Why You Should Be Teaching Text Structures

Why You Should Be Teaching Text Structures

The whole purpose of reading is to make meaning – that is, to understand what we read (reading comprehension). As teachers, we want our students to understand what they are reading; it is pointless, otherwise. As they move through the school levels, we also want them to understand increasingly complex texts.

So what is one effective way to help build students’ reading comprehension? You need to teach text structures.

  • Text structure: A text’s structure is its overall organisation. The non-fiction text structures include cause and effect, compare/contrast, description, problem and solution, and sequence.

Why teach text structures?

Teaching children about the structure of different genres of text can support their comprehension.

“Readers who are familiar with the particular structure of the text have several advantages. They know:

  • What to expect from different parts of the text,
  • Where to search for particular types of information
  • How the different parts of the text are linked together. 
    • (Oakhill, Cain and Elbro, 2015, p.82)

Dr. Helen Walls agrees: “We need to teach knowledge of different text structures and their uses. This can be done by explicitly teaching conventions of text organisation and style. Graphic organisers could be used to scaffold planning for a range of structures”. Check out her full post here – it’s great!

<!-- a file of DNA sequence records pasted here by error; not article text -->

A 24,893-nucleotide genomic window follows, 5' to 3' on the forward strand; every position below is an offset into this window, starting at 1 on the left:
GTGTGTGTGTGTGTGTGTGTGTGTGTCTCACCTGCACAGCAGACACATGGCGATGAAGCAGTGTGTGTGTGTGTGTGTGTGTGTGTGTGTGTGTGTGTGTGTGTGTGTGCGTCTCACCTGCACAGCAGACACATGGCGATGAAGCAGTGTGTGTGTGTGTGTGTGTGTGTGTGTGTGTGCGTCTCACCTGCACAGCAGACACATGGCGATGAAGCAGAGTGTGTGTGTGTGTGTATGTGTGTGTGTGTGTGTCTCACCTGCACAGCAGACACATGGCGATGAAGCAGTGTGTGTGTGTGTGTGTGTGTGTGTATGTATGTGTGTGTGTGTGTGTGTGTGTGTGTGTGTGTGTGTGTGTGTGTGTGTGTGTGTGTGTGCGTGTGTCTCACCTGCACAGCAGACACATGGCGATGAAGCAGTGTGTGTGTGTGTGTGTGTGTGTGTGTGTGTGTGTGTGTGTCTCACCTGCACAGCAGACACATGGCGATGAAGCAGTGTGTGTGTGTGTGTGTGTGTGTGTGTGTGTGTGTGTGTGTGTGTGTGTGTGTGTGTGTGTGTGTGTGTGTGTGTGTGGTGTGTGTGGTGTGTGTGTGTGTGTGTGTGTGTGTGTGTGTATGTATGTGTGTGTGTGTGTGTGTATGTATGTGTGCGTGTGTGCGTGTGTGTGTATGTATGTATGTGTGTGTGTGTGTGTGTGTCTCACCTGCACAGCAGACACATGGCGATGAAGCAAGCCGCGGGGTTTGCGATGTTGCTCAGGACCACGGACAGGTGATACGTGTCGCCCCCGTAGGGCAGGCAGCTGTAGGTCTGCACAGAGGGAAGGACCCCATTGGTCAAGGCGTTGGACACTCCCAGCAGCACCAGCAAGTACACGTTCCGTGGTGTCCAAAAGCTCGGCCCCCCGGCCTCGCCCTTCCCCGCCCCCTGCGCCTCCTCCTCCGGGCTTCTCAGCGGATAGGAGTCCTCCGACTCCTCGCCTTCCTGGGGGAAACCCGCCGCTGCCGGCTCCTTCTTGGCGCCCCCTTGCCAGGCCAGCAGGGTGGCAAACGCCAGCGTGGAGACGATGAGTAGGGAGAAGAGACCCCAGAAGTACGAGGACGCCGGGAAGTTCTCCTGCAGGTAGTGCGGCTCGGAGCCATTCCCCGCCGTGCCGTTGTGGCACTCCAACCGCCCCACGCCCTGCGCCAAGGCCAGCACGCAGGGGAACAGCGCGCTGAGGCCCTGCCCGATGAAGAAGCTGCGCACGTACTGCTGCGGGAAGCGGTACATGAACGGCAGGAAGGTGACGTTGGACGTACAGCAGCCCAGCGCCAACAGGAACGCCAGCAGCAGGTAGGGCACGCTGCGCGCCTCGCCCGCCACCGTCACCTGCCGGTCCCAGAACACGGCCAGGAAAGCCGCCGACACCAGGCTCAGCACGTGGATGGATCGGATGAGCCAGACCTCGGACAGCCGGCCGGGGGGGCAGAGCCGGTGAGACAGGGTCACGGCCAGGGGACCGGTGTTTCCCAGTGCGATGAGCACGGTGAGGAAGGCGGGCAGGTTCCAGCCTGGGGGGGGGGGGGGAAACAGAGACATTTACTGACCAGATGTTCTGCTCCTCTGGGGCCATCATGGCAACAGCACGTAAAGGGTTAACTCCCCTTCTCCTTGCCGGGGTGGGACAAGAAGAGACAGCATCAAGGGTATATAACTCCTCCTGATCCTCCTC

In fact, research shows that when students are explicitly taught to identify text structures, their reading comprehension improves and they retain more of the information (National Institute for Literacy, 2007).

Literacy knowledge and text structures

This image originally appeared in the following publication: Scarborough, H. S. (2001). Connecting early language and literacy to later reading (dis)abilities: Evidence, theory, and practice. In S. Neuman & D. Dickinson (Eds.), Handbook for research in early literacy (pp. 97–110). New York, NY: Guilford Press.

Understanding text structure helps students become skilled readers by increasing their literacy knowledge and developing their prior knowledge of texts.

As children begin to interact with text, they develop what Scarborough (2001) describes as literacy knowledge (an awareness of print concepts and genre). Scarborough’s metaphor for skilled reading identifies literacy knowledge (print awareness and genre) as crucial factor in reading comprehension (Hennessy, 2021). Understanding text structures is one part of this literacy knowledge.